The state’s Environmental Protection Agency has finalized a revision of a controversial K-12 environmental curriculum on plastic bags. California Watch reported last year that whole sections of an 11th-grade teachers’ edition guide for a new curriculum had been lifted almost verbatim from comments and suggestions submitted by the American Chemistry Council, the chemical and plastics industry trade group. That investigation spurred politicians and state regulators to demand an examination into how the controversial text was compiled and changed, and whether industry bias was present.
The new text provides more updated statistics on plastic bag consumption and recycling rates, many of which were provided by California Watch in its story on the textbook. For instance, while the old text used a statistic offered by the American Chemistry Council indicating that 12 percent of Americans recycle plastic shopping bags, the new text notes “recycling rates specific to plastic shopping bags are not currently calculated by state or federal agencies.” It also refers to a CalRecycle’s estimate, which suggests that recycling rates may be as low as 3 percent. “We think the curriculum is excellent, and this process gave us the opportunity to go through it with a fine-toothed comb, getting at the same goal of producing a thoughtful and reasoned discussion about the consequences of consumption,” said Bryan Ehlers, assistant secretary of education and quality programs at Cal/EPA.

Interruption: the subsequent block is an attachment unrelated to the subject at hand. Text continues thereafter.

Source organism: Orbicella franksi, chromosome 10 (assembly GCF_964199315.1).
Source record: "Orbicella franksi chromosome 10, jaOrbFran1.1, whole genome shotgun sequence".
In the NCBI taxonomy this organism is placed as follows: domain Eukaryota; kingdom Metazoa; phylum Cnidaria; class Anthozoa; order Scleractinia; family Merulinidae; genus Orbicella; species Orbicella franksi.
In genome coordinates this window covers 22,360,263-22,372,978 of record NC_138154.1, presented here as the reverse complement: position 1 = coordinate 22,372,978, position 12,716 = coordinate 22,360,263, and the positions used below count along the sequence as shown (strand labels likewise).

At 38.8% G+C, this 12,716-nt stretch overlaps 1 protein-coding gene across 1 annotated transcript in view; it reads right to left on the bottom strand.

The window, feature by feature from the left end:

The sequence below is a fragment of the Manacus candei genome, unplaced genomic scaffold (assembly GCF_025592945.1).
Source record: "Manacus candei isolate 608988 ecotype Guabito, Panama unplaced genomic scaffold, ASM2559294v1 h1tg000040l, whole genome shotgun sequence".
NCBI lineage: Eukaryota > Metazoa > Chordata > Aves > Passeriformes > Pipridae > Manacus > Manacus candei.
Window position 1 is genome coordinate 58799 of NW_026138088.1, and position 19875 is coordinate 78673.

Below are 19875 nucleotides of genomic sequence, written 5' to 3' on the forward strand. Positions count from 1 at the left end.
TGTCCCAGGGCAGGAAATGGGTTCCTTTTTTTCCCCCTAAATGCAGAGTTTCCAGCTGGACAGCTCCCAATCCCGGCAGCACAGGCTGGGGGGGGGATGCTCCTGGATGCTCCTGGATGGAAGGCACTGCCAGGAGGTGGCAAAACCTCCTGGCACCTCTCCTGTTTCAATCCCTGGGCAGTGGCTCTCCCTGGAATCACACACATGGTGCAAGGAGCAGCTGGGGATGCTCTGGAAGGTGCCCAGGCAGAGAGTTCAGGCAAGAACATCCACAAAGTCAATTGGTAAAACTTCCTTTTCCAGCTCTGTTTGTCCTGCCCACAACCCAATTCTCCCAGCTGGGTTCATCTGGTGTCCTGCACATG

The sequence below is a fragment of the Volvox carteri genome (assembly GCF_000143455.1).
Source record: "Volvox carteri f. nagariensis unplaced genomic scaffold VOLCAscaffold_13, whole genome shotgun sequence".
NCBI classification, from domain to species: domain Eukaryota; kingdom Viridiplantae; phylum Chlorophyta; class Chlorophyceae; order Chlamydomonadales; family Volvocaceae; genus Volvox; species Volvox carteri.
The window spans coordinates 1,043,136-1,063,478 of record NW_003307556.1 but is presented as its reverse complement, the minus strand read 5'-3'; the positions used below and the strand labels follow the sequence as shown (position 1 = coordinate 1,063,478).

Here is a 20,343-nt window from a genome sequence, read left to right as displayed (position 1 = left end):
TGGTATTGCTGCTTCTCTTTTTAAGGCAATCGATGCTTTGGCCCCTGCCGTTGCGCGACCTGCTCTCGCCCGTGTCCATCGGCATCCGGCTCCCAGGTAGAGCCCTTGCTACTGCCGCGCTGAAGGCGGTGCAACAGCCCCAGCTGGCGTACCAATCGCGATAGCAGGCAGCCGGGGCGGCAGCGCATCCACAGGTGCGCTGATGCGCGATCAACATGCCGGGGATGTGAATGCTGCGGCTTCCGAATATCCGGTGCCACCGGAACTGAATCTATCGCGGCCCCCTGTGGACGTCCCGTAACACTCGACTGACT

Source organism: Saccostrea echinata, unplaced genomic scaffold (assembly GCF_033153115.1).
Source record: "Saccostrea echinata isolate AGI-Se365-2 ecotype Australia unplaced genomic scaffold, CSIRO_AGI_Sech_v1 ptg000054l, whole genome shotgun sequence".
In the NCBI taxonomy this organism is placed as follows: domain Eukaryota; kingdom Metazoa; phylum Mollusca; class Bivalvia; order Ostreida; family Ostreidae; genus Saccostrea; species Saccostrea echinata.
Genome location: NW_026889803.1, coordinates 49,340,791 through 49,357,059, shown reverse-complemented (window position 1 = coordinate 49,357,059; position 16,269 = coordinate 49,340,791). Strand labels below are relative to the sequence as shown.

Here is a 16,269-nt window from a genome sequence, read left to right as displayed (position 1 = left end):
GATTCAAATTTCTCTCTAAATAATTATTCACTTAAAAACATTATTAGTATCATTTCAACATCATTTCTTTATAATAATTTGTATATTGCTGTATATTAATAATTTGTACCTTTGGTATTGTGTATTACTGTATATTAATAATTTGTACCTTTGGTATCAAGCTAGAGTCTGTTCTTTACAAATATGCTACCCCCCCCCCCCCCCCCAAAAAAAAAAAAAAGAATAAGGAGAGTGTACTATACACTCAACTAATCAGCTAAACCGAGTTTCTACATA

In 2003, a state law was enacted requiring environmental concepts and principles be taught to all of California’s K-12 public school students. Cal/EPA outsourced the development and editing of the curriculum to Gerald Lieberman, director of the State Education and Environment Roundtable. The roundtable is a nonprofit group originally developed by departments of education in sixteen states to enhance environmental education in schools. In 2009, after the curriculum had been written, the state posted final drafts of the text online for public review. It was during that period that a public relations specialist hired by the American Chemistry Council submitted comments, edits, and suggestions on the text. Lieberman incorporated nearly all of the trade group’s suggestions, including adding a new section to the text called “Advantages of Plastic Shopping Bags.” The American Chemistry Council did not reply to a California Watch request to respond to the new revisions.